I sat in the Pacific Film Archive Theater, waiting to experience the Frederick Wiseman documentary “At Berkeley.” Though some have decried Wiseman’s examination as uneven and others have commented on the film’s excessive length, nothing could deter me from watching “At Berkeley” at Berkeley.
The film began. The audience witnessed Wiseman’s juxtapositions of tranquil campus scenes with administrative hand-wringing and heated classroom discussions. As I sat in a sea of UC Berkeley students, I felt as if I was experiencing my university for the very first time.
In a way, I was. I had never perceived the excitement and pride I imagine every other newly minted UC Berkeley student feels until more than two years into my college education. I had never called Berkeley my home. To me, the school was socially and academically hostile.
My transcript reflected my attitude. During the fall of 2012, I passed one single class. Over the years, I have failed the majority of the 17.5 pass/no pass units I’ve taken. In May 2013, I became ineligible for financial aid due to unsatisfactory academic progress. Rather than appeal, I decided to return to Southern California. It was apparent to me that I was not Berkeley material.
I kept busy by ruminating on what was amiss. I found faults in and placed blame on everyone, especially myself, for the chronic dread and anxiety that had characterized my university experience. I enrolled in community college classes, staffed a zoo cafe and by sheer dumb luck landed an internship at an economic development organization. I was working toward an uncertain future, however. There was nothing, at the time, that said I belonged at Berkeley and should return. My grades and the bridges I’d burned were a testament to that.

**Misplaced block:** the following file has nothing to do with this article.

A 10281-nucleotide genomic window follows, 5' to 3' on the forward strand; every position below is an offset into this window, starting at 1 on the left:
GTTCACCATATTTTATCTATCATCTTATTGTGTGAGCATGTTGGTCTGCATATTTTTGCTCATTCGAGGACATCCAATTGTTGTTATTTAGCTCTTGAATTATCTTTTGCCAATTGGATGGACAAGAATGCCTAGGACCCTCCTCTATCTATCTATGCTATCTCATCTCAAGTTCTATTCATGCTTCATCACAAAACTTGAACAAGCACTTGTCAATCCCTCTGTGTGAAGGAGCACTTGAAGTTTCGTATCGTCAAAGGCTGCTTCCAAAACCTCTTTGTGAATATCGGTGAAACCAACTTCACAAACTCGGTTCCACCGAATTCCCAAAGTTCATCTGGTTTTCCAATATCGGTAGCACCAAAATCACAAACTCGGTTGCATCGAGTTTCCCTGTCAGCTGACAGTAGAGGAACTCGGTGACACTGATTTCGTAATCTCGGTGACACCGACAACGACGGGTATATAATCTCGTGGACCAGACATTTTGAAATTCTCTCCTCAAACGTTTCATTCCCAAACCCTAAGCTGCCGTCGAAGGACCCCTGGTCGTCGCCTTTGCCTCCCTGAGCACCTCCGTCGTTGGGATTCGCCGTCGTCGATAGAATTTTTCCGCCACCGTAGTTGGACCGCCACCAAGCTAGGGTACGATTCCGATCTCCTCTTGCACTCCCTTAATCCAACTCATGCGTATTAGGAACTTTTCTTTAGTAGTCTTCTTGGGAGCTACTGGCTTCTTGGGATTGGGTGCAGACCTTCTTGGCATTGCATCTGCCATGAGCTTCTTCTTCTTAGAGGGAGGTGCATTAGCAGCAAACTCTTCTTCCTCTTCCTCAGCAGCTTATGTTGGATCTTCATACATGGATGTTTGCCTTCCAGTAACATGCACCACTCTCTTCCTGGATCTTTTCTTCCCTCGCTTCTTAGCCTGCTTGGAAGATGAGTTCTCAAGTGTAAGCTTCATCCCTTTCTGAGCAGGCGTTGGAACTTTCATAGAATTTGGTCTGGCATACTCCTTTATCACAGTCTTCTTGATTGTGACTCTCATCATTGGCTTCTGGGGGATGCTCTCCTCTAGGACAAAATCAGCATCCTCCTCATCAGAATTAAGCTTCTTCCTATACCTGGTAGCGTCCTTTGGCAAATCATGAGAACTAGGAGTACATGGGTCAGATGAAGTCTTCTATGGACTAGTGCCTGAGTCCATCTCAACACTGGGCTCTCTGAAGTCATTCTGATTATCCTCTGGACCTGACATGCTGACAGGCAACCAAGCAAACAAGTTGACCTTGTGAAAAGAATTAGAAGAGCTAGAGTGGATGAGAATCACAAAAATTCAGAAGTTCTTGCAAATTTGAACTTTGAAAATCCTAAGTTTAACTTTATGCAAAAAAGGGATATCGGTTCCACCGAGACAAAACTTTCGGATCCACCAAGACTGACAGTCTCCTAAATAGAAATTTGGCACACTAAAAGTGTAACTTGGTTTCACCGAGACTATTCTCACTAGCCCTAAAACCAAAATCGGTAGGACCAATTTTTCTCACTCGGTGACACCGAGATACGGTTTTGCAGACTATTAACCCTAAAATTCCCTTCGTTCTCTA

I stopped placing blame on Berkeley when, in the middle of an economics class, I had a panic attack triggered by an offhand comment about my assignments. The feeling of overwhelming panic was familiar: This had happened on more than one occasion at UC Berkeley.
Except this wasn’t UC Berkeley. This was community college. I wasn’t in a foreign, hostile environment. I was home. I could not blame my roommates, my classes or the gloomy bay weather.
What was wrong was inside of me.
More than two years after a sense of doom and worthlessness had settled into me, I finally accepted that I was mentally unwell. The long stretches spent in bed, the irregular sleep patterns, the constant irritability, the habitual fleeing from anxiety-inducing situations, the loss of more than 20 pounds in the span of a few months, the superhuman control I learned to exercise over my diet because I couldn’t control anything else: I was undeniably depressed.
Part of me had known it. It wasn’t for a lack of information or resources that I let the depression and anxiety take their course. I made the conscious decision not to seek help. Despite the fact that my family has a history of mental illness, I had been a long-time stigmatizer. Not even my own depression would convince me that such an illness wasn’t the result of a weak will. And, as the mind of a depressed person might surmise, what did it matter anyway?
But I could no longer delude myself into believing that, if I fought hard enough or pretended it wasn’t happening, I could make it go away. I conceded to treatment — in fact, I begged for it — and was thus thrust into our convoluted bureaucratic health care system. Unsurprisingly, attaining health insurance as an under-21-year-old dependent on undocumented parents was not easy; I filed applications thrice to the same county office for a lesser version of Medi-Cal. The card arrived at my door as I was packing my things to return to school. By then, I’d already paid a large sum for psychiatric visits.
Fortunately, I’m in treatment now and am taking Berkeley one day at a time. My classes are engaging. My housemates are welcoming and kind. When I walk on campus, fear doesn’t grip me as it did before. I look forward to the next day, the next week, the next month, the time I have left at Berkeley.
“You are not like a freak or an imposter; you are supposed to be here,” one student says in the Wiseman documentary. “(UC Berkeley) will kick your ass and make you feel like nothing — then they build you back up again.”
I recognized my fears — of not being worth much, of having swindled my way into a place I didn’t belong — in “At Berkeley” and felt comforted. Others, it said, doubt just as you do, but you belong here still. The process of building myself back up again is not easy but I’m eager to continue. For the very first time, I’m happy to be at Berkeley.
“Off the Beat” guest columns will be written by Daily Cal staff members until the spring semester’s regular opinion writers are selected.